How to render a Blender-Movie on a supercomputer with 150,000 cores

Helmut Satzger

Sunday 27 October Theater 30

I work at the Leibniz Supercomputing Centre in Munich, Germany, and have access to SuperMUC, currently still the 9th fastest computer in the world, with more than 150,000 processor cores, 300TByte RAM and 10 PByte harddisk - and it runs the standard Blender from

In 2011, we started working on a stereoscopic animation "What is supercomputing?" (there was a talk about it at last years Blender Conference). The animation has about 27,000 frames and we are still tweaking it, which means we constantly have to render parts of it. Since I do not have exclusive access to SuperMUC, I cannot run the usual renderfarm software or network rendering solutions.

I will show the current status of the animation, but mostly talk about obvious approaches for "massive parallel rendering with cycles" and why they do not work and will present a very elegant "massively parallel-complete-auto-renderer" that:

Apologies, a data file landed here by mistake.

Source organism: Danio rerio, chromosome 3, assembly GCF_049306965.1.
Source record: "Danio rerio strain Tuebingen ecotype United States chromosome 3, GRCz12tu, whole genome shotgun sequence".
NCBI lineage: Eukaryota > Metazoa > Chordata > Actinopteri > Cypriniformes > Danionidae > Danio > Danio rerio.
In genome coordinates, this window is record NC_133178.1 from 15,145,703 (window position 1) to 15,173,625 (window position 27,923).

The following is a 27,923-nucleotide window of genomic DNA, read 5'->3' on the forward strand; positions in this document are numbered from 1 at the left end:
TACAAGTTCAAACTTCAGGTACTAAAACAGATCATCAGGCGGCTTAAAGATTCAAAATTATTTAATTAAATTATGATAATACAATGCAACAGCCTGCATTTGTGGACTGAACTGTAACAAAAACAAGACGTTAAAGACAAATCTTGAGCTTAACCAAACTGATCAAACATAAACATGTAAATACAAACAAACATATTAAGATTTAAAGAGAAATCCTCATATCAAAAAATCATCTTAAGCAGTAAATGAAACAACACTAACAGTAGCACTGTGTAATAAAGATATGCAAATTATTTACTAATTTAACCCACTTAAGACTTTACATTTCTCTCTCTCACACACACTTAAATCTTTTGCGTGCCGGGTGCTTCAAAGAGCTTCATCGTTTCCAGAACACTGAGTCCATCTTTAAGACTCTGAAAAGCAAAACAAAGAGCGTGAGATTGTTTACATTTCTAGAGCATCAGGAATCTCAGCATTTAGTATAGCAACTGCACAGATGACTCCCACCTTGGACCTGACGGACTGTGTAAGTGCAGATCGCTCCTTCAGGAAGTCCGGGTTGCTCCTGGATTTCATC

• is based on a very simple Google document (one line per .blend-file)
  • uses a redis database to distribute rendering-jobs to an arbitrary number of worker nodes (thats the cool part!) and
  • needs just three python scripts with less than 200 lines of code (combined) to manage everything

This approach:

  • is totally cool: You just start, add or remove generic workers; they register themselves and get to it right away
  • is fault tolerant, i.e. it doesn't matter if some of the Blender instances crash (which they do, more often than I like)
  • doesn't care if the frame-list or list of scenes changes at any time - it updates the database every couple of minutes
  • is inherently parallel, i.e. works with any number of workers from 1 to 100,000
  • can add/remove worker nodes at any time, i.e. you can add resources at will
  • has been used on SuperMUC to render the movie with thousands of parallel workers (and 32 threads per worker)